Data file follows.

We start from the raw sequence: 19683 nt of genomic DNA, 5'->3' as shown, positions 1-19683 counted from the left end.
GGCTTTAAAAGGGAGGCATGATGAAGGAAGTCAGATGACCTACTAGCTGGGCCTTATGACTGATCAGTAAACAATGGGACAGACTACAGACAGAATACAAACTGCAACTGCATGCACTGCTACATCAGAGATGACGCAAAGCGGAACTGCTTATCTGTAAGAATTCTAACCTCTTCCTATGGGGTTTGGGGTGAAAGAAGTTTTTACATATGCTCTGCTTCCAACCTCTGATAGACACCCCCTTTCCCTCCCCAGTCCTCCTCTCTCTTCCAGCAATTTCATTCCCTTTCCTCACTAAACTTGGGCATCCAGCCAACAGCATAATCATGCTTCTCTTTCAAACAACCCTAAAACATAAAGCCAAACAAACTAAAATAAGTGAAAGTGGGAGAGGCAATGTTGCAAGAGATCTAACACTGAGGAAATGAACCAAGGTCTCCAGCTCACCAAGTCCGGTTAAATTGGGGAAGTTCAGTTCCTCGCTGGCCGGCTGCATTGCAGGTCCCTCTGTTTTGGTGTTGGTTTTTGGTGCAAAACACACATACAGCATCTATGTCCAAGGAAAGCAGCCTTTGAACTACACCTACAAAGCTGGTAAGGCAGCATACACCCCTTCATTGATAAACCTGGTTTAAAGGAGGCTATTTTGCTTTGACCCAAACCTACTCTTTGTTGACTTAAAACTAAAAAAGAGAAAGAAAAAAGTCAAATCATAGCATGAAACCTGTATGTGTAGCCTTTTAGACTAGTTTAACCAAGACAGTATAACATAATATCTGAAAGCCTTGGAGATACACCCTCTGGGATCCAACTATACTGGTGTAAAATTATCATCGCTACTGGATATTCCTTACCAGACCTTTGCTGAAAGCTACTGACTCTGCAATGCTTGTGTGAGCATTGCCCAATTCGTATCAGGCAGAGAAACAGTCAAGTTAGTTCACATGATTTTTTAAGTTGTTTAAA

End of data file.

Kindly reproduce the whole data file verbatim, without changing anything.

We start from the raw sequence: 19683 nt of genomic DNA, 5'->3' as shown, positions 1-19683 counted from the left end.
GGCTTTAAAAGGGAGGCATGATGAAGGAAGTCAGATGACCTACTAGCTGGGCCTTATGACTGATCAGTAAACAATGGGACAGACTACAGACAGAATACAAACTGCAACTGCATGCACTGCTACATCAGAGATGACGCAAAGCGGAACTGCTTATCTGTAAGAATTCTAACCTCTTCCTATGGGGTTTGGGGTGAAAGAAGTTTTTACATATGCTCTGCTTCCAACCTCTGATAGACACCCCCTTTCCCTCCCCAGTCCTCCTCTCTCTTCCAGCAATTTCATTCCCTTTCCTCACTAAACTTGGGCATCCAGCCAACAGCATAATCATGCTTCTCTTTCAAACAACCCTAAAACATAAAGCCAAACAAACTAAAATAAGTGAAAGTGGGAGAGGCAATGTTGCAAGAGATCTAACACTGAGGAAATGAACCAAGGTCTCCAGCTCACCAAGTCCGGTTAAATTGGGGAAGTTCAGTTCCTCGCTGGCCGGCTGCATTGCAGGTCCCTCTGTTTTGGTGTTGGTTTTTGGTGCAAAACACACATACAGCATCTATGTCCAAGGAAAGCAGCCTTTGAACTACACCTACAAAGCTGGTAAGGCAGCATACACCCCTTCATTGATAAACCTGGTTTAAAGGAGGCTATTTTGCTTTGACCCAAACCTACTCTTTGTTGACTTAAAACTAAAAAAGAGAAAGAAAAAAGTCAAATCATAGCATGAAACCTGTATGTGTAGCCTTTTAGACTAGTTTAACCAAGACAGTATAACATAATATCTGAAAGCCTTGGAGATACACCCTCTGGGATCCAACTATACTGGTGTAAAATTATCATCGCTACTGGATATTCCTTACCAGACCTTTGCTGAAAGCTACTGACTCTGCAATGCTTGTGTGAGCATTGCCCAATTCGTATCAGGCAGAGAAACAGTCAAGTTAGTTCACATGATTTTTTAAGTTGTTTAAA